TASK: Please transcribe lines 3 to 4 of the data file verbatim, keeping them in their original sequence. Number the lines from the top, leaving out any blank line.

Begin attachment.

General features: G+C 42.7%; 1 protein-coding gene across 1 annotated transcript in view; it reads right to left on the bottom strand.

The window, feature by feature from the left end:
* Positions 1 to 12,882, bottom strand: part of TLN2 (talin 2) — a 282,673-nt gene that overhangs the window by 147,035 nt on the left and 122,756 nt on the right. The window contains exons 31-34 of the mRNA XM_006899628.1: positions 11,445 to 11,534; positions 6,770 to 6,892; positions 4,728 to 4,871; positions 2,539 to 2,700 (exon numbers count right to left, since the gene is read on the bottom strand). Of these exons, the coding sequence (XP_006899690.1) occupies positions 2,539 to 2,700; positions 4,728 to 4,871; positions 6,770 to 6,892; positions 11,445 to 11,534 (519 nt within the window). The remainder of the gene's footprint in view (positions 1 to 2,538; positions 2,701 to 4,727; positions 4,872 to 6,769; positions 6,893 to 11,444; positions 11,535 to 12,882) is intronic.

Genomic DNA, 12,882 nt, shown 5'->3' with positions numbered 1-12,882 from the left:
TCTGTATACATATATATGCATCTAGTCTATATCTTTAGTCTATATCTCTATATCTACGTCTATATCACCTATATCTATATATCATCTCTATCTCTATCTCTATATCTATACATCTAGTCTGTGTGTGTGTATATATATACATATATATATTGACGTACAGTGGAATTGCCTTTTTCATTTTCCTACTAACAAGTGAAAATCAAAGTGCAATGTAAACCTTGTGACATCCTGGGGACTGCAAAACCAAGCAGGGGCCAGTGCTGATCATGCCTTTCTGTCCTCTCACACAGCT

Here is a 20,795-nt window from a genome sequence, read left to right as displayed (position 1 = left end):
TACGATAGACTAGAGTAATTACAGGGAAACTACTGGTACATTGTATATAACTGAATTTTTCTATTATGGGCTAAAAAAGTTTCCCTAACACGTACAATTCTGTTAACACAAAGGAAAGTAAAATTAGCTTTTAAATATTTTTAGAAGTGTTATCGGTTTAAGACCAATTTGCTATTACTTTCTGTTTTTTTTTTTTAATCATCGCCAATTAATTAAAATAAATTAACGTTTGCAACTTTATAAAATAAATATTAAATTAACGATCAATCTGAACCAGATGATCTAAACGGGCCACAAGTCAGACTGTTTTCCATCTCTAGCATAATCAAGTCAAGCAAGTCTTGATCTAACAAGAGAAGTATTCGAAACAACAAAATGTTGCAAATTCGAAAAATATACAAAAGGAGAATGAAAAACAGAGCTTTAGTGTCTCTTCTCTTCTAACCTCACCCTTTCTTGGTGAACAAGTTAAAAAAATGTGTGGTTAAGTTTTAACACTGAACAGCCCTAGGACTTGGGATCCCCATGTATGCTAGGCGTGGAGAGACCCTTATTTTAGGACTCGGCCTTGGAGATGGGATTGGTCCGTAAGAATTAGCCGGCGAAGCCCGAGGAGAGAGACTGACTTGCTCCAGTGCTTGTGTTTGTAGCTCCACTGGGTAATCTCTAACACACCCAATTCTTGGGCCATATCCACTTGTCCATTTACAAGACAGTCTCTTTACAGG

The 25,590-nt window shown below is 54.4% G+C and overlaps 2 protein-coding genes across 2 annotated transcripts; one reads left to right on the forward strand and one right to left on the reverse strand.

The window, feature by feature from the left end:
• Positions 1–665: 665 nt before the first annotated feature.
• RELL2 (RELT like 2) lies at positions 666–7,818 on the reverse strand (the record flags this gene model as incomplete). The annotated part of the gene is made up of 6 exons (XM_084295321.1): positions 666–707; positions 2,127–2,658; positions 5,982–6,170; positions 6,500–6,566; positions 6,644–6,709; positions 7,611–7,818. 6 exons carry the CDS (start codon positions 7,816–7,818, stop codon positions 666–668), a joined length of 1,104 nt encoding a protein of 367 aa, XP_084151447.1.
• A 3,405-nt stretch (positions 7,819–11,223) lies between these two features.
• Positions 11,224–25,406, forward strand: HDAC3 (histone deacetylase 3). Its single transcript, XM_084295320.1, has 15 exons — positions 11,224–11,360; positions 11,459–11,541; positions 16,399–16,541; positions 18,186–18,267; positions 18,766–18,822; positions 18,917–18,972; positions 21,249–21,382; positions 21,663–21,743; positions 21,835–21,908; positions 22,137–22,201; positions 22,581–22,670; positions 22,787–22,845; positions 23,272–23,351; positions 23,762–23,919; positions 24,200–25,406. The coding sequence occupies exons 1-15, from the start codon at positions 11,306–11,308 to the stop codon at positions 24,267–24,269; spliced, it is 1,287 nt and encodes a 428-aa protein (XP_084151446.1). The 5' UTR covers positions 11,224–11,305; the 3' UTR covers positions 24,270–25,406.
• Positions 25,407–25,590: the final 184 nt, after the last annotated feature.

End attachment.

* Positions 1 to 12,882, bottom strand: part of TLN2 (talin 2) — a 282,673-nt gene that overhangs the window by 147,035 nt on the left and 122,756 nt on the right. The window contains exons 31-34 of the mRNA XM_006899628.1: positions 11,445 to 11,534; positions 6,770 to 6,892; positions 4,728 to 4,871; positions 2,539 to 2,700 (exon numbers count right to left, since the gene is read on the bottom strand). Of these exons, the coding sequence (XP_006899690.1) occupies positions 2,539 to 2,700; positions 4,728 to 4,871; positions 6,770 to 6,892; positions 11,445 to 11,534 (519 nt within the window). The remainder of the gene's footprint in view (positions 1 to 2,538; positions 2,701 to 4,727; positions 4,872 to 6,769; positions 6,893 to 11,444; positions 11,535 to 12,882) is intronic.

Genomic DNA, 12,882 nt, shown 5'->3' with positions numbered 1-12,882 from the left: